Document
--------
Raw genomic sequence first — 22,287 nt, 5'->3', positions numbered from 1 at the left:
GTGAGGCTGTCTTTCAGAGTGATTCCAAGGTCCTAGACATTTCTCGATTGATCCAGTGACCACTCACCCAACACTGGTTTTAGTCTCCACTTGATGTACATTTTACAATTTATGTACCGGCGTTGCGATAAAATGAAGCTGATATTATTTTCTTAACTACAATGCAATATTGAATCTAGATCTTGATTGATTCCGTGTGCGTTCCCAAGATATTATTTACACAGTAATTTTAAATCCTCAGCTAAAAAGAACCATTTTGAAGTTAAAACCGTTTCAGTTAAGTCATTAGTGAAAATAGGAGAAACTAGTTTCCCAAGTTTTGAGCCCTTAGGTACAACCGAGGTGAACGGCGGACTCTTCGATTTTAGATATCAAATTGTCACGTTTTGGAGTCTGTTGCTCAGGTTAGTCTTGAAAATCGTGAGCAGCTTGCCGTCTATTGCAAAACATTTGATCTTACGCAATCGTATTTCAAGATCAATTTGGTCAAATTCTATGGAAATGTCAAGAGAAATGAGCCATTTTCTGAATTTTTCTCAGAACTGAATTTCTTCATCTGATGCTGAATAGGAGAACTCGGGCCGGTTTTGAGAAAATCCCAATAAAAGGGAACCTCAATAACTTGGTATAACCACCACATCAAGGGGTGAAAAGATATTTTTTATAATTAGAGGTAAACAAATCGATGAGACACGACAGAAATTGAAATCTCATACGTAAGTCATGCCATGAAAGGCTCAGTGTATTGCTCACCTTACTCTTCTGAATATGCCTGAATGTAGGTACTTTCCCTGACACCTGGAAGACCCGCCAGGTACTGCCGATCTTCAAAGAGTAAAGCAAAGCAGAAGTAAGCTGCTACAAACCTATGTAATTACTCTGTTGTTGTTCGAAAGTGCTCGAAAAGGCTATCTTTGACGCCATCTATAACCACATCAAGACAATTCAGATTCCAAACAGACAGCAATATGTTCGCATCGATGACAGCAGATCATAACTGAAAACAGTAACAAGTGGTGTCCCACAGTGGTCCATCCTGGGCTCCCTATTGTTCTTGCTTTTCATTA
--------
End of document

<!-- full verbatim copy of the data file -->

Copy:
Raw genomic sequence first — 22,287 nt, 5'->3', positions numbered from 1 at the left:
GTGAGGCTGTCTTTCAGAGTGATTCCAAGGTCCTAGACATTTCTCGATTGATCCAGTGACCACTCACCCAACACTGGTTTTAGTCTCCACTTGATGTACATTTTACAATTTATGTACCGGCGTTGCGATAAAATGAAGCTGATATTATTTTCTTAACTACAATGCAATATTGAATCTAGATCTTGATTGATTCCGTGTGCGTTCCCAAGATATTATTTACACAGTAATTTTAAATCCTCAGCTAAAAAGAACCATTTTGAAGTTAAAACCGTTTCAGTTAAGTCATTAGTGAAAATAGGAGAAACTAGTTTCCCAAGTTTTGAGCCCTTAGGTACAACCGAGGTGAACGGCGGACTCTTCGATTTTAGATATCAAATTGTCACGTTTTGGAGTCTGTTGCTCAGGTTAGTCTTGAAAATCGTGAGCAGCTTGCCGTCTATTGCAAAACATTTGATCTTACGCAATCGTATTTCAAGATCAATTTGGTCAAATTCTATGGAAATGTCAAGAGAAATGAGCCATTTTCTGAATTTTTCTCAGAACTGAATTTCTTCATCTGATGCTGAATAGGAGAACTCGGGCCGGTTTTGAGAAAATCCCAATAAAAGGGAACCTCAATAACTTGGTATAACCACCACATCAAGGGGTGAAAAGATATTTTTTATAATTAGAGGTAAACAAATCGATGAGACACGACAGAAATTGAAATCTCATACGTAAGTCATGCCATGAAAGGCTCAGTGTATTGCTCACCTTACTCTTCTGAATATGCCTGAATGTAGGTACTTTCCCTGACACCTGGAAGACCCGCCAGGTACTGCCGATCTTCAAAGAGTAAAGCAAAGCAGAAGTAAGCTGCTACAAACCTATGTAATTACTCTGTTGTTGTTCGAAAGTGCTCGAAAAGGCTATCTTTGACGCCATCTATAACCACATCAAGACAATTCAGATTCCAAACAGACAGCAATATGTTCGCATCGATGACAGCAGATCATAACTGAAAACAGTAACAAGTGGTGTCCCACAGTGGTCCATCCTGGGCTCCCTATTGTTCTTGCTTTTCATTA